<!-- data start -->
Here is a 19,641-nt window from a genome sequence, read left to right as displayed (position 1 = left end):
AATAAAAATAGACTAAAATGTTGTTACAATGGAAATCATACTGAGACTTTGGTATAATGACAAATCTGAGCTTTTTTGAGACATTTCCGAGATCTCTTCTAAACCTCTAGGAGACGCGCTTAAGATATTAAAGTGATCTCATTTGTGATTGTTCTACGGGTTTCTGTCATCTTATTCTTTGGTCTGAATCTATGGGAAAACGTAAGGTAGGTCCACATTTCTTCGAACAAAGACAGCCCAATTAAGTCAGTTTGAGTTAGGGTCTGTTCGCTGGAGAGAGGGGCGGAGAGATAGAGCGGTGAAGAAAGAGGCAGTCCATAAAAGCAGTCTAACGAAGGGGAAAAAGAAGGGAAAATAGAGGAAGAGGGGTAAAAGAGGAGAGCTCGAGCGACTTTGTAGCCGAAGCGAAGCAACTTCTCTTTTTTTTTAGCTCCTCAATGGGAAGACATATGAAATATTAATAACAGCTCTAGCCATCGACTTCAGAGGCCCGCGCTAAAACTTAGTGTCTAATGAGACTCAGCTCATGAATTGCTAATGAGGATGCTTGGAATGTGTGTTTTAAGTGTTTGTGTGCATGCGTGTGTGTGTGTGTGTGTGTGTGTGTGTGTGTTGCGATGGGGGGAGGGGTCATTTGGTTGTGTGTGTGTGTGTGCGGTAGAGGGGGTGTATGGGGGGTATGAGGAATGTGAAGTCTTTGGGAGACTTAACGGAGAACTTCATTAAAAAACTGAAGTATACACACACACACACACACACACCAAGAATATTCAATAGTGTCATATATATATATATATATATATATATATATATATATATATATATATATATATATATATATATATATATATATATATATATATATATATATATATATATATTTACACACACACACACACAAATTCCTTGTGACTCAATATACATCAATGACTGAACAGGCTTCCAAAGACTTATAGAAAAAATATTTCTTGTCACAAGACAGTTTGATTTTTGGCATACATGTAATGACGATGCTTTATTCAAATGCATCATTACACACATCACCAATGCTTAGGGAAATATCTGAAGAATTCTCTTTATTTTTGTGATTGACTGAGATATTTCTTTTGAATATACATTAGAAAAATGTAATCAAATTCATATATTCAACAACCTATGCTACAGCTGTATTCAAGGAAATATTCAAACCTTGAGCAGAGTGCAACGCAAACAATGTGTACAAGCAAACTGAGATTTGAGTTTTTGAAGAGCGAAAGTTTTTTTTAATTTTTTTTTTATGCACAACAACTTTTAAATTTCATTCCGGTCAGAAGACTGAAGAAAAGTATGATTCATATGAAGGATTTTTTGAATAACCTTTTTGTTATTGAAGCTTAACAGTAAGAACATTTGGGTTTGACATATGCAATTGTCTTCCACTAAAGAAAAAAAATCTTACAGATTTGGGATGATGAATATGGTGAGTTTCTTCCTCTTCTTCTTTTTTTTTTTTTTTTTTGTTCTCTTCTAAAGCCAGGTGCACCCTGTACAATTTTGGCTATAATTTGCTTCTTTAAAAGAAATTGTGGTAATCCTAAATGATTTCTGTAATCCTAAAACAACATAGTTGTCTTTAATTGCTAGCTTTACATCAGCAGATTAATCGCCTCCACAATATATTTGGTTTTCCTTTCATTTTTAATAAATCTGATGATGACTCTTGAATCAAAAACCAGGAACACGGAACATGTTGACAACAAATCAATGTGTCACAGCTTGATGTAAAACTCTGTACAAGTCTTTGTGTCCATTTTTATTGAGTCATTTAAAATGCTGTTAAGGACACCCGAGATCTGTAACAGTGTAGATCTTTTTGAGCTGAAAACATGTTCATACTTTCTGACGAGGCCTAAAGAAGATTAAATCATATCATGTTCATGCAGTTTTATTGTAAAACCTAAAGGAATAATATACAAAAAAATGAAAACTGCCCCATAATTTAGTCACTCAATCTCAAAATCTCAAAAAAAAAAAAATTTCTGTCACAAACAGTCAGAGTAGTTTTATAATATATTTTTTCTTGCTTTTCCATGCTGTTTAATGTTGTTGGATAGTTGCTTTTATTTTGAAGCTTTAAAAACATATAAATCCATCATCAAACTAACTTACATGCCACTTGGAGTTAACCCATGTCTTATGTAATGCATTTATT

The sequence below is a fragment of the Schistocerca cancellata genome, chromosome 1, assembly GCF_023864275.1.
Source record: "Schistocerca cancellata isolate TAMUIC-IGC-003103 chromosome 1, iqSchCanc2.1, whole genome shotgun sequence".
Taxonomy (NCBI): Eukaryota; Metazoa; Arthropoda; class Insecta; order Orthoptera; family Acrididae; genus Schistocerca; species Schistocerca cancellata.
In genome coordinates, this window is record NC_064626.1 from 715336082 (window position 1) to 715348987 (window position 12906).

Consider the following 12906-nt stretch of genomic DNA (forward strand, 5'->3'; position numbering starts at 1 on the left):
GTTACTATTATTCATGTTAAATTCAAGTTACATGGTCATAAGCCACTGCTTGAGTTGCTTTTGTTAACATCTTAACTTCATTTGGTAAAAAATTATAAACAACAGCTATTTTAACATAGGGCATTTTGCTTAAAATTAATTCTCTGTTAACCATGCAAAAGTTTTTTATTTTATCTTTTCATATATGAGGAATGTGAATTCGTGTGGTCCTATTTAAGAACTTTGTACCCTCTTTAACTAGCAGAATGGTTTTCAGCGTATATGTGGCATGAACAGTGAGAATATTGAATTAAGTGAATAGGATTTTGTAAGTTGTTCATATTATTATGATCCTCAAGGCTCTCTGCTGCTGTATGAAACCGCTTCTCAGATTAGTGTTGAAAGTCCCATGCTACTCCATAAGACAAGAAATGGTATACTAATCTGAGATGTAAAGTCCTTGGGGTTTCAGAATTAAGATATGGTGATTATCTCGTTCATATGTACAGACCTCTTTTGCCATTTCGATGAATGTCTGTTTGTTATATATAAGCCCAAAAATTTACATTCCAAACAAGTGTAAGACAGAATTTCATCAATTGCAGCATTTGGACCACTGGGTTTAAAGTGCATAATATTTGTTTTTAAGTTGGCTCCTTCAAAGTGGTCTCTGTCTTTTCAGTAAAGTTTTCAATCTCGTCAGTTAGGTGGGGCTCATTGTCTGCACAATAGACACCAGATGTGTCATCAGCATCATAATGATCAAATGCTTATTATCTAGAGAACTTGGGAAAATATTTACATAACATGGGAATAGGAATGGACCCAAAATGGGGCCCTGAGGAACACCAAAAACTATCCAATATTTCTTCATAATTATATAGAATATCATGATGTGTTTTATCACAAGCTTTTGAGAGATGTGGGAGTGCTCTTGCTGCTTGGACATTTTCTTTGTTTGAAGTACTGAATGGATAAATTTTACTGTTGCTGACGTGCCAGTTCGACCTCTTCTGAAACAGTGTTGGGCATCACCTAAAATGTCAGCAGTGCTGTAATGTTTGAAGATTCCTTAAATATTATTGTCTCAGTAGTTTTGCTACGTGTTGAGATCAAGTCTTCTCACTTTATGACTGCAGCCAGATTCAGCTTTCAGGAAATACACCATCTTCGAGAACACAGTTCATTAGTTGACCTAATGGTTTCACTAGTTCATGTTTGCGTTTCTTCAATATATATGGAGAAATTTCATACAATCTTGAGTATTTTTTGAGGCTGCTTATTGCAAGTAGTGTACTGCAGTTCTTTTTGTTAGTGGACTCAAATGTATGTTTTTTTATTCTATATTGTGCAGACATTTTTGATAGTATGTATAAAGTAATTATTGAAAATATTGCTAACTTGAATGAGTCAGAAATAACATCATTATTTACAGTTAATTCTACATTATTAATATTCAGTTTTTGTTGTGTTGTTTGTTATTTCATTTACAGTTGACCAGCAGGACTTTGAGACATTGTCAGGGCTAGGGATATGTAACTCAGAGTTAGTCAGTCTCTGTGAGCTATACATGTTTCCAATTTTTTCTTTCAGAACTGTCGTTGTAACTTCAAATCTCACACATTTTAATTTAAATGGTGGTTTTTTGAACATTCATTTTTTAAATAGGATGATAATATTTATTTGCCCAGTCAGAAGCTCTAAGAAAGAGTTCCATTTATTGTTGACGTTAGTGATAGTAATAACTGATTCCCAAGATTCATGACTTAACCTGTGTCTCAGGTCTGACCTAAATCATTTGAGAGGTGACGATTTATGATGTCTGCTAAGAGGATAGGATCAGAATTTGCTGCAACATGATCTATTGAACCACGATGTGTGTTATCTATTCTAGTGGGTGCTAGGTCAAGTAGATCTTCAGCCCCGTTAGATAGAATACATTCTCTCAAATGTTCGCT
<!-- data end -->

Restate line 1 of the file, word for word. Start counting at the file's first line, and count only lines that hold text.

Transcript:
Here is a 19,641-nt window from a genome sequence, read left to right as displayed (position 1 = left end):